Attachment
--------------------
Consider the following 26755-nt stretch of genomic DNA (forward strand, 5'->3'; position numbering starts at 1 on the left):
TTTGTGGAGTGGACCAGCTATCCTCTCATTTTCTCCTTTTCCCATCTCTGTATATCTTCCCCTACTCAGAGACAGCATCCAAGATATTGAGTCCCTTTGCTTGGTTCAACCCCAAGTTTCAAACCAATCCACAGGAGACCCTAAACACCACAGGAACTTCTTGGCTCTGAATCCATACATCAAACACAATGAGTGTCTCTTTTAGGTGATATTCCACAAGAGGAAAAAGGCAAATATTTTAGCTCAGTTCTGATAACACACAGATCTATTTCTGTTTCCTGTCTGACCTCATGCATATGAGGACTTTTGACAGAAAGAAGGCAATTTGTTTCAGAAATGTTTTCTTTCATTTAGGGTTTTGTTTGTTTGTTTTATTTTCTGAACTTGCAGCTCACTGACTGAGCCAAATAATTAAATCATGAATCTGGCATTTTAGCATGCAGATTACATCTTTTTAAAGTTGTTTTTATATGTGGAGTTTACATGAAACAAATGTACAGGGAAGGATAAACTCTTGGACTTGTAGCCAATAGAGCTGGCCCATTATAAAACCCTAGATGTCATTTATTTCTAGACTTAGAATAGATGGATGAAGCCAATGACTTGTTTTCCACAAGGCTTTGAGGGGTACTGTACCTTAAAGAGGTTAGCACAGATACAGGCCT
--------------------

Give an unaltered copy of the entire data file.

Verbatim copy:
Consider the following 26755-nt stretch of genomic DNA (forward strand, 5'->3'; position numbering starts at 1 on the left):
TTTGTGGAGTGGACCAGCTATCCTCTCATTTTCTCCTTTTCCCATCTCTGTATATCTTCCCCTACTCAGAGACAGCATCCAAGATATTGAGTCCCTTTGCTTGGTTCAACCCCAAGTTTCAAACCAATCCACAGGAGACCCTAAACACCACAGGAACTTCTTGGCTCTGAATCCATACATCAAACACAATGAGTGTCTCTTTTAGGTGATATTCCACAAGAGGAAAAAGGCAAATATTTTAGCTCAGTTCTGATAACACACAGATCTATTTCTGTTTCCTGTCTGACCTCATGCATATGAGGACTTTTGACAGAAAGAAGGCAATTTGTTTCAGAAATGTTTTCTTTCATTTAGGGTTTTGTTTGTTTGTTTTATTTTCTGAACTTGCAGCTCACTGACTGAGCCAAATAATTAAATCATGAATCTGGCATTTTAGCATGCAGATTACATCTTTTTAAAGTTGTTTTTATATGTGGAGTTTACATGAAACAAATGTACAGGGAAGGATAAACTCTTGGACTTGTAGCCAATAGAGCTGGCCCATTATAAAACCCTAGATGTCATTTATTTCTAGACTTAGAATAGATGGATGAAGCCAATGACTTGTTTTCCACAAGGCTTTGAGGGGTACTGTACCTTAAAGAGGTTAGCACAGATACAGGCCT